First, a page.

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Open Access Highly Accessed Research article

Transcriptional activity of transposable elements in maize

Carlos M Vicient

Author affiliations

Departament of Molecular Genetics, Centre for Research in Agricultural Genomics, CSIC (IRTA-UAB), Jordi Girona, 18, 08034 Barcelona, Spain

Citation and License

BMC Genomics 2010, 11:601  doi:10.1186/1471-2164-11-601

Published: 25 October 2010

Abstract

Background

Mobile genetic elements represent a high proportion of the Eukaryote genomes. In maize, 85% of genome is composed by transposable elements of several families. First step in transposable element life cycle is the synthesis of an RNA, but few is known about the regulation of transcription for most of the maize transposable element families. Maize is the plant from which more ESTs have been sequenced (more than two million) and the third species in total only after human and mice. This allowed us to analyze the transcriptional activity of the maize transposable elements based on EST databases.

Results

We have investigated the transcriptional activity of 56 families of transposable elements in different maize organs based on the systematic search of more than two million expressed sequence tags. At least 1.5% maize ESTs show sequence similarity with transposable elements. According to these data, the patterns of expression of each transposable element family is variable, even within the same class of elements. In general, transcriptional activity of the gypsy-like retrotransposons is higher compared to other classes. Transcriptional activity of several transposable elements is specially high in shoot apical meristem and sperm cells. Sequence comparisons between genomic and transcribed sequences suggest that only a few copies are transcriptionally active.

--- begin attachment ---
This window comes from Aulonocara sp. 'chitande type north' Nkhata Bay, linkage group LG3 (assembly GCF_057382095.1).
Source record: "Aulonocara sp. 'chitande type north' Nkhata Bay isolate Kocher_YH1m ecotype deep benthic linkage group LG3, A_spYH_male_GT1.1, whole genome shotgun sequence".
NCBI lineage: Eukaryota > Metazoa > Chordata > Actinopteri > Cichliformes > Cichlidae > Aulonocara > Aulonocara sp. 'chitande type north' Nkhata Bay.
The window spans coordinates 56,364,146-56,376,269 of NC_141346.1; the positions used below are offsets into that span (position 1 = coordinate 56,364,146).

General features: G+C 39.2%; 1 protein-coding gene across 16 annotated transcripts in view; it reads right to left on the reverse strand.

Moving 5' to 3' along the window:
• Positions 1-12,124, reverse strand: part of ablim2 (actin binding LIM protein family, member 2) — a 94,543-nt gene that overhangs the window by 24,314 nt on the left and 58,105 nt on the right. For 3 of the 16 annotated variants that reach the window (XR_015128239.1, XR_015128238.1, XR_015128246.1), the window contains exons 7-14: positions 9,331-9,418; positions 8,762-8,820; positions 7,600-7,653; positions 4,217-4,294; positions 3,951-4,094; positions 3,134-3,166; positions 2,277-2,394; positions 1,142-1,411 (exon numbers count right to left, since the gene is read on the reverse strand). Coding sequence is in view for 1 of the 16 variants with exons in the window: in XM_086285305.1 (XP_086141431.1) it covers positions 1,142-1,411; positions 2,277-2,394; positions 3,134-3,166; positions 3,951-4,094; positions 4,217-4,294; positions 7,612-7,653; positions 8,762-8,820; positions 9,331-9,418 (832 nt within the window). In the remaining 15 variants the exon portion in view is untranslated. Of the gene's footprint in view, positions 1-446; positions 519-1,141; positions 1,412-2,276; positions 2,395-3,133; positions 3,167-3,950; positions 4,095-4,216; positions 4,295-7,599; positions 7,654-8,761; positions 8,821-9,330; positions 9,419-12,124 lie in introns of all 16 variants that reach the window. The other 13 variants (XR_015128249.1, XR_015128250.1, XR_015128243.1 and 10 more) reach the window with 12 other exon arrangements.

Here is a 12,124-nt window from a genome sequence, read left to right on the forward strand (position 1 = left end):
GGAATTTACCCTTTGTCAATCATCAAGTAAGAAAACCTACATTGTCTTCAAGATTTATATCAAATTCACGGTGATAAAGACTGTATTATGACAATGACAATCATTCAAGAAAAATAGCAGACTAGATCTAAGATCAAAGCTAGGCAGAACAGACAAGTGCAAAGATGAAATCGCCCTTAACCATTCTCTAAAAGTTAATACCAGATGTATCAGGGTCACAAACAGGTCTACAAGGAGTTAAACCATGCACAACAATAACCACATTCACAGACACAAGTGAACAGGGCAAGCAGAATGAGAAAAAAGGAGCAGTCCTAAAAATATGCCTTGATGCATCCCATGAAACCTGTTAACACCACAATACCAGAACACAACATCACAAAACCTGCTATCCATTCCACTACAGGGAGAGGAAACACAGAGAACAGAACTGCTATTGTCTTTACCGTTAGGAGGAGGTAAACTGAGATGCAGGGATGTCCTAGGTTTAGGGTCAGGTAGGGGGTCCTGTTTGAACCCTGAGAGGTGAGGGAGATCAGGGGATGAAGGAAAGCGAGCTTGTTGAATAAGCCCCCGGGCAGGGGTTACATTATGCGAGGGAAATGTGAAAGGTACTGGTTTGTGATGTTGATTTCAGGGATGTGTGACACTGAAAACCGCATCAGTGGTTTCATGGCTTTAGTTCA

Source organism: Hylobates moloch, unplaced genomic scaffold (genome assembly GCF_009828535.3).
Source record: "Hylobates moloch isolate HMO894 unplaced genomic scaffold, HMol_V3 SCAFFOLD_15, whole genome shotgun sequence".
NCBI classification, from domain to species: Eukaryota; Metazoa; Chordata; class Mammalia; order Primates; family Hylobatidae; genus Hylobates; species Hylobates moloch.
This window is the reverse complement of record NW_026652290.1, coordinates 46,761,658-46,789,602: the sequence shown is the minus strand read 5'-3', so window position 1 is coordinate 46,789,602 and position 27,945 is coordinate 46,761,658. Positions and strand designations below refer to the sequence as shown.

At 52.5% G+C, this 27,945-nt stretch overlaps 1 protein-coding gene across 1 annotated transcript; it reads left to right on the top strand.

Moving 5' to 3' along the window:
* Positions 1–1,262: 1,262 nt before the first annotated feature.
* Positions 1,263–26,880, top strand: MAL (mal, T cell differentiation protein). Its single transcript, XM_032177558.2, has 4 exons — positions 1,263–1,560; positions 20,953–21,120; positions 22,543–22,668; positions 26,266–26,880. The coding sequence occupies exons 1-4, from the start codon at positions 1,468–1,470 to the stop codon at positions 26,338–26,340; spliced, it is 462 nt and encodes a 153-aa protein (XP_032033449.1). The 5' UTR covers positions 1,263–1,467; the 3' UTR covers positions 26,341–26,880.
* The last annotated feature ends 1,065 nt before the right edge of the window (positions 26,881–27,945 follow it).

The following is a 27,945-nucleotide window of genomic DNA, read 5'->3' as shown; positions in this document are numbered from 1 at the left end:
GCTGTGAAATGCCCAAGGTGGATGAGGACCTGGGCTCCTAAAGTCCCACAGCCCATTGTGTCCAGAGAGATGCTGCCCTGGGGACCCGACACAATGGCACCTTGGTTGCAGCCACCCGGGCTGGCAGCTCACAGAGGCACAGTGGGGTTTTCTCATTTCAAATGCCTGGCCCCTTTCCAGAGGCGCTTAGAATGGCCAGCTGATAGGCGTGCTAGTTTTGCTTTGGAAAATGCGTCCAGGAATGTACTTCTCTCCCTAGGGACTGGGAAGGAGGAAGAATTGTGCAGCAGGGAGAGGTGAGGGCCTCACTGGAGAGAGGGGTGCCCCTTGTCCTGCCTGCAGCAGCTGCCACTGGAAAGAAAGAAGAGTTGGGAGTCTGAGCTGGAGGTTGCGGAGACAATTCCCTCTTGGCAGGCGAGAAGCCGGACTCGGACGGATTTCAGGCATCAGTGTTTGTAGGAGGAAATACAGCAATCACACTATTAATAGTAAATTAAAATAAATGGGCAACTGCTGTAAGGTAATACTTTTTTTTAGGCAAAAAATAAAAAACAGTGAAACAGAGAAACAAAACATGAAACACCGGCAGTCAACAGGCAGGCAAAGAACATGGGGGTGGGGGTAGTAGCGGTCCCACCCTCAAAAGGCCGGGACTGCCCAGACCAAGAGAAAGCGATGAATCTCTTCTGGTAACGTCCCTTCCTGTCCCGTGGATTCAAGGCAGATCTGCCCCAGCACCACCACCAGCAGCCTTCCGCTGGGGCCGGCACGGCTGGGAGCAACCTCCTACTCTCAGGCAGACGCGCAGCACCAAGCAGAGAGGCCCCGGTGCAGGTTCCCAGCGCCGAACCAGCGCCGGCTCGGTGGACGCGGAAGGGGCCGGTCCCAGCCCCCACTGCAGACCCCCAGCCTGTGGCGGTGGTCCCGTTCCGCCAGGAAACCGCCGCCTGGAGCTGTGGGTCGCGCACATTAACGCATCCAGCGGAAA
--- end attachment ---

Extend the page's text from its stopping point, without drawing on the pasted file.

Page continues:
Conclusions

The use of powerful high-throughput sequencing methodologies allowed us to elucidate the extent and character of repetitive element transcription in maize cells. The finding that some families of transposable elements have a considerable transcriptional activity in some tissues suggests that, either transposition is more frequent than previously expected, or cells can control transposition at a post-transcriptional level.